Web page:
Their story had all the components of a great tale: larger-than-life characters, an unusual and unexplored setting, and enormous stakes. As I began reporting in 2017, transgender rights were under direct assault, and remain so today.

But that’s where my expertise ended, and my education began.

Questioning assumptions

I began to navigate a minefield of storytelling choices. How to handle the reflexive mistrust of those who considered me the wrong writer? How to write a book about gender confirmation surgery without overemphasizing the role of surgery in the transition process? How to choose individual stories that would give readers strong insights into the transgender journey? And how to support the “nothing about us without us” ethos in the LGBTQ community and, as a straight cisgender journalist, still write an honest book?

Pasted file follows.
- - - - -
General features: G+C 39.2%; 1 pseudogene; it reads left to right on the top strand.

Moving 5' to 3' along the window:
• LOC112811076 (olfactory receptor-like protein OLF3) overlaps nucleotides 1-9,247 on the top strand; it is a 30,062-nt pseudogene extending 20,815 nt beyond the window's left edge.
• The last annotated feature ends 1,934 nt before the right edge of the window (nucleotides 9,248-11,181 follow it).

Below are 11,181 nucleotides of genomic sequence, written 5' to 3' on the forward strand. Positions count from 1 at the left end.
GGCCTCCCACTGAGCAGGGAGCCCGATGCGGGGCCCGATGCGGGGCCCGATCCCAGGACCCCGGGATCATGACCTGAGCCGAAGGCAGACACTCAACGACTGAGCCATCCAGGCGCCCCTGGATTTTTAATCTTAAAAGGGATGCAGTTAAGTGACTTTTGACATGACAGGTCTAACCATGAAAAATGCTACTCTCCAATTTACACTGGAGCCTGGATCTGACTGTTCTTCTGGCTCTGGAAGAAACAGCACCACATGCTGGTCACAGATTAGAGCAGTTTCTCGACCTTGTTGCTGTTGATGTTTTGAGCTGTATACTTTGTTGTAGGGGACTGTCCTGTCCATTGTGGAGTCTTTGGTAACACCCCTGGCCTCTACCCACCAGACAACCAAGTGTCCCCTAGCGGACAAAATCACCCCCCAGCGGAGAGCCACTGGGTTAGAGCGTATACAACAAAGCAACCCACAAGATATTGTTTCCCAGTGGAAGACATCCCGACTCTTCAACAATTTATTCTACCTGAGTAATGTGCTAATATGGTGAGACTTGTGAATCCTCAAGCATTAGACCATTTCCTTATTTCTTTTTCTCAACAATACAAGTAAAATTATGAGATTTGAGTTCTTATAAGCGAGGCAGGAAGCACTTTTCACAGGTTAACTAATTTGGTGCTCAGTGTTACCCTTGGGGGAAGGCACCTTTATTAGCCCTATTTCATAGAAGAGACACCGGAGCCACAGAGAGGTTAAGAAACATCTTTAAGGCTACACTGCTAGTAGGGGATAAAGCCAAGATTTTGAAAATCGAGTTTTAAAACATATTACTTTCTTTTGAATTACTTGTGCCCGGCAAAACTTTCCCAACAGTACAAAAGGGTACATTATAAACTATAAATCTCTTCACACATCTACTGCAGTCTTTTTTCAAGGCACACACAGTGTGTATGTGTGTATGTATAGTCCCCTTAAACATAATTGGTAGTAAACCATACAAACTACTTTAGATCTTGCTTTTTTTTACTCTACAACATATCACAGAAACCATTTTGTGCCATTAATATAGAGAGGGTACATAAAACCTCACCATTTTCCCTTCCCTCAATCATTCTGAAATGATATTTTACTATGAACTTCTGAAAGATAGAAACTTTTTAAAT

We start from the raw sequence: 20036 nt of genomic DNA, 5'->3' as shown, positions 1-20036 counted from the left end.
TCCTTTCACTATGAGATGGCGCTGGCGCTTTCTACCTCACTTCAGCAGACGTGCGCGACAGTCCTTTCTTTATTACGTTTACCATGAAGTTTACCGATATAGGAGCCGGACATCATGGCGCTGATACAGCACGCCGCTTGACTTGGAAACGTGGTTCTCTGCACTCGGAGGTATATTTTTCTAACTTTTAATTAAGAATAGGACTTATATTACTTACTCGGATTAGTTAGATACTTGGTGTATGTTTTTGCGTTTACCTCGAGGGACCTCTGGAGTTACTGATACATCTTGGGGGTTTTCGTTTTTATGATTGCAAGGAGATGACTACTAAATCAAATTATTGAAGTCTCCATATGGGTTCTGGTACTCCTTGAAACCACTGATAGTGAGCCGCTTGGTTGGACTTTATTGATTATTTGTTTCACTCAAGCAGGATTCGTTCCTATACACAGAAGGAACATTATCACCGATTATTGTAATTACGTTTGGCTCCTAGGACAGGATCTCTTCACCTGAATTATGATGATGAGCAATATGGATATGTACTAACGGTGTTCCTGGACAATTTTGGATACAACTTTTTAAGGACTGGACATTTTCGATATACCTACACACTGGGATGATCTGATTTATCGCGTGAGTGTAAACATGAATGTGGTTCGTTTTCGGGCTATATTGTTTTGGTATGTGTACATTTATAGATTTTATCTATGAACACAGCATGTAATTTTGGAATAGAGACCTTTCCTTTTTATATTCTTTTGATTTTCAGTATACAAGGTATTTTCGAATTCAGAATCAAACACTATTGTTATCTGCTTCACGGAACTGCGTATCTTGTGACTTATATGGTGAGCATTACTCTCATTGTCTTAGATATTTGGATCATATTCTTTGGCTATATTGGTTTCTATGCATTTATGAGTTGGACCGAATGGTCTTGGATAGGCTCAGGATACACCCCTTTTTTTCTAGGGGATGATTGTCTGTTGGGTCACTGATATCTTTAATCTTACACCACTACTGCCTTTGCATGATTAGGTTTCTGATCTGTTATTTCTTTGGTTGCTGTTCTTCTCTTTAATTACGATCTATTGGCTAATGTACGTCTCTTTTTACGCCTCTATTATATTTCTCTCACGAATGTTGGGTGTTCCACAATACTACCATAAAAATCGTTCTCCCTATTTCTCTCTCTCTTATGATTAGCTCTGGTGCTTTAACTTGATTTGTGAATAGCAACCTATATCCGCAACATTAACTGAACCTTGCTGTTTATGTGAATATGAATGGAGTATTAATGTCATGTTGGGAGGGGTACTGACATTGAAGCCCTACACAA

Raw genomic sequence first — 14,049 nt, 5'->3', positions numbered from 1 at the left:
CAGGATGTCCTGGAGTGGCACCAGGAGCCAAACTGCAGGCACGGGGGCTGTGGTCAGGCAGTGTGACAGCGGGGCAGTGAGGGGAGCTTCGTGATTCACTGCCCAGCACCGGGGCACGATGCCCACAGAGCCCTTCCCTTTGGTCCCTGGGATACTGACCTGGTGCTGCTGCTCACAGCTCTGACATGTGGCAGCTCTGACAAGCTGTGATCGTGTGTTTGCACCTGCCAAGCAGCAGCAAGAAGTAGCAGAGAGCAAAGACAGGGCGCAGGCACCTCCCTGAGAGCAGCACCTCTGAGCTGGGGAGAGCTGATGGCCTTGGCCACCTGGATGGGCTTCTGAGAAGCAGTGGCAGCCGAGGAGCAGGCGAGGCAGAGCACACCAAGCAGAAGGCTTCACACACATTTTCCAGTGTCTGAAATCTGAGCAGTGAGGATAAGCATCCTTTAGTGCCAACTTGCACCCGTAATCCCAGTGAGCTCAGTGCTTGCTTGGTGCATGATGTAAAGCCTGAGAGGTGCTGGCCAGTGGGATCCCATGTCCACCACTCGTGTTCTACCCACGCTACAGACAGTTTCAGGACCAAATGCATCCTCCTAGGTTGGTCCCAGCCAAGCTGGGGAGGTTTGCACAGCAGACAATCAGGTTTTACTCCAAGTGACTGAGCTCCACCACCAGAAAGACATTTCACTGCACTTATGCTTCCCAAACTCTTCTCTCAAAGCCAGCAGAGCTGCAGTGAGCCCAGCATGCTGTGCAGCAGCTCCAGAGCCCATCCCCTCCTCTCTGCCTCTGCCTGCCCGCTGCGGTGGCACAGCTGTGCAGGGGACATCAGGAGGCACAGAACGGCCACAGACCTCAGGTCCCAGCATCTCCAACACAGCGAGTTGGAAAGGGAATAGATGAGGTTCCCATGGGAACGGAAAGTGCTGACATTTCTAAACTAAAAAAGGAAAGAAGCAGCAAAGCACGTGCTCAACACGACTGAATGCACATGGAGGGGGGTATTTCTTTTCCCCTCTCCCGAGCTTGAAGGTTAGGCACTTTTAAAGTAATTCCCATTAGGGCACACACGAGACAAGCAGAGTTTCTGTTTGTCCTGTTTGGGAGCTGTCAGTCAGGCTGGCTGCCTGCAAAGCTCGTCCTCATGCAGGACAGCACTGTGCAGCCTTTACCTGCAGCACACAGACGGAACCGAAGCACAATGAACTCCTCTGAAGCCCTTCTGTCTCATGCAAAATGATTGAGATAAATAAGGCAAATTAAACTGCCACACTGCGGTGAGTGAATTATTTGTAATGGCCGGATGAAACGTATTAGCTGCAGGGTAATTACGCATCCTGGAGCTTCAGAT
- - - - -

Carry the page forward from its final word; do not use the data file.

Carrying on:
Ultimately, I decided to do what I’ve often done as a reporter: Get out of the way, let the subjects speak for themselves, and allow readers to draw their own conclusions. 

But as I listened to the stories of transgender men and women, I began to question many of my assumptions about gender identity, sexuality, and the uncertainties of human biology. And I began to understand why 97 percent of those who commit to a difficult surgery that promises no easy solutions would still do it again.

During long talks in her Rhode Island apartment, I learned from Biber patient Claudine Griggs how gender, genitalia, and sexuality are interrelated but distinct things, and why it’s misguided to base gender identification on a quick glance between a newborn’s legs. As Griggs discovered during heartbreaking post-surgery genetic testing at the University of California, Irvine, just because your chromosomal makeup is an unalterable male XY and biology dealt you a penis rather than a vagina doesn’t mean your gender matches your genes.